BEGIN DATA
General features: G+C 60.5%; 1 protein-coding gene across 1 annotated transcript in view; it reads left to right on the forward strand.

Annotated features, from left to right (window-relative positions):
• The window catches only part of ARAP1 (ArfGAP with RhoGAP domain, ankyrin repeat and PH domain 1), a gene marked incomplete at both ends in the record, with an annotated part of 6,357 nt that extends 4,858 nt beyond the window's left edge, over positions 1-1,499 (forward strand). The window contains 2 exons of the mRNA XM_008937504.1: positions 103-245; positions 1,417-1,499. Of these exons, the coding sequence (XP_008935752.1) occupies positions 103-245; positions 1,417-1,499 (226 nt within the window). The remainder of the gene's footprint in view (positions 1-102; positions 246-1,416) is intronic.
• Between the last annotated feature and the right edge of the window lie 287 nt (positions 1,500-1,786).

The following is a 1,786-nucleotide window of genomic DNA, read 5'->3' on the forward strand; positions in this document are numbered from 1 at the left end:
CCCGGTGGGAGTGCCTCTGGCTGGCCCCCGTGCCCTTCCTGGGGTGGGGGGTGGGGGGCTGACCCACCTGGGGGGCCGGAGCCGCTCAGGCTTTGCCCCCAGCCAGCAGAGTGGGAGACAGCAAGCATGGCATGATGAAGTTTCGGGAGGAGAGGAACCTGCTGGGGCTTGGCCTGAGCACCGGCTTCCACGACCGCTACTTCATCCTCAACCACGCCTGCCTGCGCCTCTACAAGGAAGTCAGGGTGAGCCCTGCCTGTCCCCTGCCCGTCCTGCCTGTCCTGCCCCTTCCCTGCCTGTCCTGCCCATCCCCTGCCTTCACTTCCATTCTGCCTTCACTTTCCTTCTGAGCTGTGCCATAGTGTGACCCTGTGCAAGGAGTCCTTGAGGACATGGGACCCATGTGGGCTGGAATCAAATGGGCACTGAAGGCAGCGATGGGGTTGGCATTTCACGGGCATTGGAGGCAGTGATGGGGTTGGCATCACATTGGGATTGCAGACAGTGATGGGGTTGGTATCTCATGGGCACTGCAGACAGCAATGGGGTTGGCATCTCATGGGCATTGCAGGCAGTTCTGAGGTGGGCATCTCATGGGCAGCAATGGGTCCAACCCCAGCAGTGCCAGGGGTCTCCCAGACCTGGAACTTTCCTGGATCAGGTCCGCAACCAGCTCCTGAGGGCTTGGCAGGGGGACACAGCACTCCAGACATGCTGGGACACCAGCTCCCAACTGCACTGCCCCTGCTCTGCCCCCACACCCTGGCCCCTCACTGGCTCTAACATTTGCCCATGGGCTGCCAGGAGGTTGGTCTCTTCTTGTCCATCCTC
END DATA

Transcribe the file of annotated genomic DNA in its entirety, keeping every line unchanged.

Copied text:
General features: G+C 60.5%; 1 protein-coding gene across 1 annotated transcript in view; it reads left to right on the forward strand.

Annotated features, from left to right (window-relative positions):
• The window catches only part of ARAP1 (ArfGAP with RhoGAP domain, ankyrin repeat and PH domain 1), a gene marked incomplete at both ends in the record, with an annotated part of 6,357 nt that extends 4,858 nt beyond the window's left edge, over positions 1-1,499 (forward strand). The window contains 2 exons of the mRNA XM_008937504.1: positions 103-245; positions 1,417-1,499. Of these exons, the coding sequence (XP_008935752.1) occupies positions 103-245; positions 1,417-1,499 (226 nt within the window). The remainder of the gene's footprint in view (positions 1-102; positions 246-1,416) is intronic.
• Between the last annotated feature and the right edge of the window lie 287 nt (positions 1,500-1,786).

The following is a 1,786-nucleotide window of genomic DNA, read 5'->3' on the forward strand; positions in this document are numbered from 1 at the left end:
CCCGGTGGGAGTGCCTCTGGCTGGCCCCCGTGCCCTTCCTGGGGTGGGGGGTGGGGGGCTGACCCACCTGGGGGGCCGGAGCCGCTCAGGCTTTGCCCCCAGCCAGCAGAGTGGGAGACAGCAAGCATGGCATGATGAAGTTTCGGGAGGAGAGGAACCTGCTGGGGCTTGGCCTGAGCACCGGCTTCCACGACCGCTACTTCATCCTCAACCACGCCTGCCTGCGCCTCTACAAGGAAGTCAGGGTGAGCCCTGCCTGTCCCCTGCCCGTCCTGCCTGTCCTGCCCCTTCCCTGCCTGTCCTGCCCATCCCCTGCCTTCACTTCCATTCTGCCTTCACTTTCCTTCTGAGCTGTGCCATAGTGTGACCCTGTGCAAGGAGTCCTTGAGGACATGGGACCCATGTGGGCTGGAATCAAATGGGCACTGAAGGCAGCGATGGGGTTGGCATTTCACGGGCATTGGAGGCAGTGATGGGGTTGGCATCACATTGGGATTGCAGACAGTGATGGGGTTGGTATCTCATGGGCACTGCAGACAGCAATGGGGTTGGCATCTCATGGGCATTGCAGGCAGTTCTGAGGTGGGCATCTCATGGGCAGCAATGGGTCCAACCCCAGCAGTGCCAGGGGTCTCCCAGACCTGGAACTTTCCTGGATCAGGTCCGCAACCAGCTCCTGAGGGCTTGGCAGGGGGACACAGCACTCCAGACATGCTGGGACACCAGCTCCCAACTGCACTGCCCCTGCTCTGCCCCCACACCCTGGCCCCTCACTGGCTCTAACATTTGCCCATGGGCTGCCAGGAGGTTGGTCTCTTCTTGTCCATCCTC